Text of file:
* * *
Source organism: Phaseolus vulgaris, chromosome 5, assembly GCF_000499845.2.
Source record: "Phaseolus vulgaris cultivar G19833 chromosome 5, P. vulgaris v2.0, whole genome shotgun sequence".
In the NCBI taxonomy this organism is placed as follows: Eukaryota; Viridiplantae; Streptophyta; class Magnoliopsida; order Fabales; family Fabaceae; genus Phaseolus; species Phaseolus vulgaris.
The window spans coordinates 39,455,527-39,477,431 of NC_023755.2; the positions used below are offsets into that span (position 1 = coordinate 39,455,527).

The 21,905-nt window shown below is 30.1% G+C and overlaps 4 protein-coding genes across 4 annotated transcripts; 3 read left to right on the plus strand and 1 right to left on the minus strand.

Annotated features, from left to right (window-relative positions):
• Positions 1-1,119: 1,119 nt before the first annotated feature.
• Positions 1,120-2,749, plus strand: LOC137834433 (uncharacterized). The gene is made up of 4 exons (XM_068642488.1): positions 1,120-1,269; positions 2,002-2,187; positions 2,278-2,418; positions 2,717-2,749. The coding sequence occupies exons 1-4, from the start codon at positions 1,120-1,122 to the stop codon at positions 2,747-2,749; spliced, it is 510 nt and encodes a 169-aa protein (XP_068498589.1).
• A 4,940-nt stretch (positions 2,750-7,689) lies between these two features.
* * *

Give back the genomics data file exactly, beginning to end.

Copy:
Source organism: Phaseolus vulgaris, chromosome 5, assembly GCF_000499845.2.
Source record: "Phaseolus vulgaris cultivar G19833 chromosome 5, P. vulgaris v2.0, whole genome shotgun sequence".
In the NCBI taxonomy this organism is placed as follows: Eukaryota; Viridiplantae; Streptophyta; class Magnoliopsida; order Fabales; family Fabaceae; genus Phaseolus; species Phaseolus vulgaris.
The window spans coordinates 39,455,527-39,477,431 of NC_023755.2; the positions used below are offsets into that span (position 1 = coordinate 39,455,527).

The 21,905-nt window shown below is 30.1% G+C and overlaps 4 protein-coding genes across 4 annotated transcripts; 3 read left to right on the plus strand and 1 right to left on the minus strand.

Annotated features, from left to right (window-relative positions):
• Positions 1-1,119: 1,119 nt before the first annotated feature.
• Positions 1,120-2,749, plus strand: LOC137834433 (uncharacterized). The gene is made up of 4 exons (XM_068642488.1): positions 1,120-1,269; positions 2,002-2,187; positions 2,278-2,418; positions 2,717-2,749. The coding sequence occupies exons 1-4, from the start codon at positions 1,120-1,122 to the stop codon at positions 2,747-2,749; spliced, it is 510 nt and encodes a 169-aa protein (XP_068498589.1).
• A 4,940-nt stretch (positions 2,750-7,689) lies between these two features.